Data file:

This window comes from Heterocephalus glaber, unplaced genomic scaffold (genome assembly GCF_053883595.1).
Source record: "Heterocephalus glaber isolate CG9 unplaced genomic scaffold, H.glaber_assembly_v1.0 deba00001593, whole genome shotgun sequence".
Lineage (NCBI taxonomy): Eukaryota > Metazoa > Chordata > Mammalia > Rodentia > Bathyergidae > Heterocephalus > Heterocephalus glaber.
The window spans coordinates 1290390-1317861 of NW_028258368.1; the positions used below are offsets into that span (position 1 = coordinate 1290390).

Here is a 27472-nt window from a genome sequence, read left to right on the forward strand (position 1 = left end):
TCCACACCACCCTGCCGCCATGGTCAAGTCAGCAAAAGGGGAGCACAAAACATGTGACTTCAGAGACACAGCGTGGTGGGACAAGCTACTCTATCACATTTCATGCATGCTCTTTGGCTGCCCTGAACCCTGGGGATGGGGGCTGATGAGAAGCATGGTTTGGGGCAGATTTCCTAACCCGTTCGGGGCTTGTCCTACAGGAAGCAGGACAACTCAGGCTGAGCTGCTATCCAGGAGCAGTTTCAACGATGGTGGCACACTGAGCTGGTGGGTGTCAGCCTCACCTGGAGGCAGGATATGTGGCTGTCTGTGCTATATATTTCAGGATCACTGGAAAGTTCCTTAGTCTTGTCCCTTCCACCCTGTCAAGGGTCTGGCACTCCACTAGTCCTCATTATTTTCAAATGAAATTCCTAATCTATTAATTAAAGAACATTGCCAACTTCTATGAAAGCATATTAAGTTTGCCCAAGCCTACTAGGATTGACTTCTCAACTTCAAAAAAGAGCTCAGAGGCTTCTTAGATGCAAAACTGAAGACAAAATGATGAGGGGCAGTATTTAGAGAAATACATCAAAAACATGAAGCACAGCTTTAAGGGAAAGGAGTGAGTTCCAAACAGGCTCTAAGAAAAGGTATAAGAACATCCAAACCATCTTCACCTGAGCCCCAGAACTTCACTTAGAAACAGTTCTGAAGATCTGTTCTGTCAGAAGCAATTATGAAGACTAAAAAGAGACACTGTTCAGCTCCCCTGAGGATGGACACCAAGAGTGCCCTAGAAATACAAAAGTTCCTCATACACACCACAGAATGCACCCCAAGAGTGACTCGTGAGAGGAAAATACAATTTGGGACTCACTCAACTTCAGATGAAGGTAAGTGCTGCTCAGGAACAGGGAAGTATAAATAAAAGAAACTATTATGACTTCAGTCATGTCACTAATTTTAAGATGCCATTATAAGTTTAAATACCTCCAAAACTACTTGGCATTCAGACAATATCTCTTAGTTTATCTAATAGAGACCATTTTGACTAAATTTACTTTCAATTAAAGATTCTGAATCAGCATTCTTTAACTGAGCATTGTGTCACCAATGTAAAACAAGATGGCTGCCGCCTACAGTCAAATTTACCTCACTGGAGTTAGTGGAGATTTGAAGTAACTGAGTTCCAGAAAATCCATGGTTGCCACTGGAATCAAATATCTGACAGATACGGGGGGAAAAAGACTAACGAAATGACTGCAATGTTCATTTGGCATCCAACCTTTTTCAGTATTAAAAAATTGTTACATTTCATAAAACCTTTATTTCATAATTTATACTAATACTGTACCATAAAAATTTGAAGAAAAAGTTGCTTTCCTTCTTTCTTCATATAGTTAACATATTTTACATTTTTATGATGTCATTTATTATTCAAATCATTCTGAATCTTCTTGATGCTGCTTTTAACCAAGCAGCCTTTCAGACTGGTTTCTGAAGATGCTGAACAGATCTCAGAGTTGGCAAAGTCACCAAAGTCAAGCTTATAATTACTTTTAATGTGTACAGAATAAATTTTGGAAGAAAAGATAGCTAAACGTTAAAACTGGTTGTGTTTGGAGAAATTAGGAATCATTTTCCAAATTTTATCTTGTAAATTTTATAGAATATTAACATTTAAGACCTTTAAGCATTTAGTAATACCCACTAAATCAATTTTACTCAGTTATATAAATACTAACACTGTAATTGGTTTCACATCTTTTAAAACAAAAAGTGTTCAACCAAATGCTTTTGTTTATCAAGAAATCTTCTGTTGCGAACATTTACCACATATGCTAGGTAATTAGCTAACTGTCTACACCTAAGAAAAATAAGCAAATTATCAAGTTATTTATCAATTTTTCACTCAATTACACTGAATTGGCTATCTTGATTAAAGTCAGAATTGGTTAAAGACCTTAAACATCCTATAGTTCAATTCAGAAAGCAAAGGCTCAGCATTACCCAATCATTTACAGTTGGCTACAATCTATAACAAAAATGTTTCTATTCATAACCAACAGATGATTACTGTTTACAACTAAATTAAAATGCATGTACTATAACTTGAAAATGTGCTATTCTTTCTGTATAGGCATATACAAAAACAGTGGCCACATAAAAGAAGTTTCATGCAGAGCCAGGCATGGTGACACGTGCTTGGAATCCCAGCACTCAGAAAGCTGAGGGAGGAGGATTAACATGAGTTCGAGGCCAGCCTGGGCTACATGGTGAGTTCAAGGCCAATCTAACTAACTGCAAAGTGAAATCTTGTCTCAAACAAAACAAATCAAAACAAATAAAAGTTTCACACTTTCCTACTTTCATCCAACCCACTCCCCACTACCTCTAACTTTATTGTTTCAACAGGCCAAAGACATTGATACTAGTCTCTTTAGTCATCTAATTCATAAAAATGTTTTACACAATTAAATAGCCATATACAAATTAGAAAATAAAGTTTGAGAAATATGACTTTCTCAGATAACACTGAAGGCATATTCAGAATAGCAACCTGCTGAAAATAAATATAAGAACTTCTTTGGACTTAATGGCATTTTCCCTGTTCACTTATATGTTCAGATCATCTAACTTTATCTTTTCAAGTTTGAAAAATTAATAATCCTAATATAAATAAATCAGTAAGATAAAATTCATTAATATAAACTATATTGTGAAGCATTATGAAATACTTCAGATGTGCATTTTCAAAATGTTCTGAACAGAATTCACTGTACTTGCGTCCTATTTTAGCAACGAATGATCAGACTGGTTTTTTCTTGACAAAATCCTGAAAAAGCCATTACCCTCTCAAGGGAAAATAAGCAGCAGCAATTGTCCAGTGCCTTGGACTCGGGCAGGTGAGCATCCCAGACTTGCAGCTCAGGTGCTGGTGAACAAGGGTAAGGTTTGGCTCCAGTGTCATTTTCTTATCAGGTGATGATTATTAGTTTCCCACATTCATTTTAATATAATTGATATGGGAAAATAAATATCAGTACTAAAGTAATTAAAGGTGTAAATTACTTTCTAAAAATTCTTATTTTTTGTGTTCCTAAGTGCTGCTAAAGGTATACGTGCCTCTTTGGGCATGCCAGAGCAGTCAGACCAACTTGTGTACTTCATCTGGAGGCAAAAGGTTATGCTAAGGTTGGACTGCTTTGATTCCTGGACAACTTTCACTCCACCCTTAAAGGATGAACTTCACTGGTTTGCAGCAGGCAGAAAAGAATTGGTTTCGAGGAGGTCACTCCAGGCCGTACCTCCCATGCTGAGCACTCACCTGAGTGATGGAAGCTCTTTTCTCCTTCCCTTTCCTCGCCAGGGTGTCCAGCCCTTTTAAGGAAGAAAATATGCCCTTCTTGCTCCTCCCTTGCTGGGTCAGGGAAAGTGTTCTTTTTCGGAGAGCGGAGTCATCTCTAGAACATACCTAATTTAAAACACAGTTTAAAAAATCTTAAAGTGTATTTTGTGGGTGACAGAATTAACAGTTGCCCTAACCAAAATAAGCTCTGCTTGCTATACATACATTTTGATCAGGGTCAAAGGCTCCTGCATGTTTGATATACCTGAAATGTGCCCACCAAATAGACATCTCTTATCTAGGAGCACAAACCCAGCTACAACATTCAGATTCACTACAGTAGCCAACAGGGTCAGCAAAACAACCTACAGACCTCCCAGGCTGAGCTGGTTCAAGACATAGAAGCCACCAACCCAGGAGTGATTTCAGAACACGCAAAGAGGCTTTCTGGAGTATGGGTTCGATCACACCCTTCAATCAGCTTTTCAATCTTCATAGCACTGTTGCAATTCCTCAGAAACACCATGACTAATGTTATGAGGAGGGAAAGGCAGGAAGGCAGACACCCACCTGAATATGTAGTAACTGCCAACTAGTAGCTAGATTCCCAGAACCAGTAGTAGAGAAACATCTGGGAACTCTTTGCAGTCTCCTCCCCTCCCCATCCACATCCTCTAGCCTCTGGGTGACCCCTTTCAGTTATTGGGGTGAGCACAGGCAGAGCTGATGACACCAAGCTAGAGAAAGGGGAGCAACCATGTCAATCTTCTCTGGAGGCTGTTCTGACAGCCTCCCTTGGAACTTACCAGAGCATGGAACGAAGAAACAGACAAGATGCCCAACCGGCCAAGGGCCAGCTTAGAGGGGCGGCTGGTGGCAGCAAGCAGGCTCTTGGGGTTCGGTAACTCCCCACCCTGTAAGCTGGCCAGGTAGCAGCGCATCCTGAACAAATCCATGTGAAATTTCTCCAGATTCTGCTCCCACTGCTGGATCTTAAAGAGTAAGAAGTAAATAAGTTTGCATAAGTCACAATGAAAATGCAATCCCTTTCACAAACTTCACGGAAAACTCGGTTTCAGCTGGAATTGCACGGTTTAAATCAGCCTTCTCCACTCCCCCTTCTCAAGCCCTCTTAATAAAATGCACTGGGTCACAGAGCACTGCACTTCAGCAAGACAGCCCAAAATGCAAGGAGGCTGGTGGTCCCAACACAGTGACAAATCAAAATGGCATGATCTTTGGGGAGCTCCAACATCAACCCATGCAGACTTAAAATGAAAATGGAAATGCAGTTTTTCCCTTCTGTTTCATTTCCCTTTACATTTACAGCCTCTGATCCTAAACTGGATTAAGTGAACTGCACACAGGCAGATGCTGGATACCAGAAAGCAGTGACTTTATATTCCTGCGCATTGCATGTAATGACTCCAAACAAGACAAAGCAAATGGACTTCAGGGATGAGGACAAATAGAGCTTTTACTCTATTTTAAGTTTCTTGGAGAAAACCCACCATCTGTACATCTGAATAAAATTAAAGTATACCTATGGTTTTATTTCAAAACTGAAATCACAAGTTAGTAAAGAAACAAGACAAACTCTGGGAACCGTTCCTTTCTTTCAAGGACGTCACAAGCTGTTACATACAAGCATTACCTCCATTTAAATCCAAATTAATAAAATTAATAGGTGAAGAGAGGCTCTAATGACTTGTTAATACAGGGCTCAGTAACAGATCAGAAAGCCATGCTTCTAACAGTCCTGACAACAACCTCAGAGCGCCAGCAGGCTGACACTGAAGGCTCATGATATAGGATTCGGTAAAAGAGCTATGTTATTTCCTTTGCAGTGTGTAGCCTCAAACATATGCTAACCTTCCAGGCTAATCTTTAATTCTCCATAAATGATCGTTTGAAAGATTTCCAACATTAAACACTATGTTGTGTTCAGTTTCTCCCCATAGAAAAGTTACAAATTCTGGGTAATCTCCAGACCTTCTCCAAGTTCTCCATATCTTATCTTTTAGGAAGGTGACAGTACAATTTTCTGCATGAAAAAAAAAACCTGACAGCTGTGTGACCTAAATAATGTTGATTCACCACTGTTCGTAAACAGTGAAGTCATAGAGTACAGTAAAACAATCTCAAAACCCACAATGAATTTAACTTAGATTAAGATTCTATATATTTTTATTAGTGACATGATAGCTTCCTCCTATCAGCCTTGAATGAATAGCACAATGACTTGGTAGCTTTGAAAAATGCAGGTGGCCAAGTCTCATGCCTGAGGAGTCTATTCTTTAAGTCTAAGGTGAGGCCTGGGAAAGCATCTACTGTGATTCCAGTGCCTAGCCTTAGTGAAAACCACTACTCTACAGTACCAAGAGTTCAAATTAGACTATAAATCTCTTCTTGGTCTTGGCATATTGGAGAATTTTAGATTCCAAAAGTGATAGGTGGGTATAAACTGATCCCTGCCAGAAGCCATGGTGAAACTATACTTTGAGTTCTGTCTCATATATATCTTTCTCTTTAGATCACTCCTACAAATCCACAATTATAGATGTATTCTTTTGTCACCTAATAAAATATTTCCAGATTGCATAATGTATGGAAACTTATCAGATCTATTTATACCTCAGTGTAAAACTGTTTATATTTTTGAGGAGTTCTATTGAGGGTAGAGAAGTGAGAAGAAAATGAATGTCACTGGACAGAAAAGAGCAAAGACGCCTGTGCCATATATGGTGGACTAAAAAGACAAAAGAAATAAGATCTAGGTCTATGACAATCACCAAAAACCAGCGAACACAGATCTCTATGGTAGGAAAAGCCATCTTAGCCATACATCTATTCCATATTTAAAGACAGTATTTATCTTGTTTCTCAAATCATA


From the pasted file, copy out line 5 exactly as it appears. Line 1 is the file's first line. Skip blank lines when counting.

Here is a 27472-nt window from a genome sequence, read left to right on the forward strand (position 1 = left end):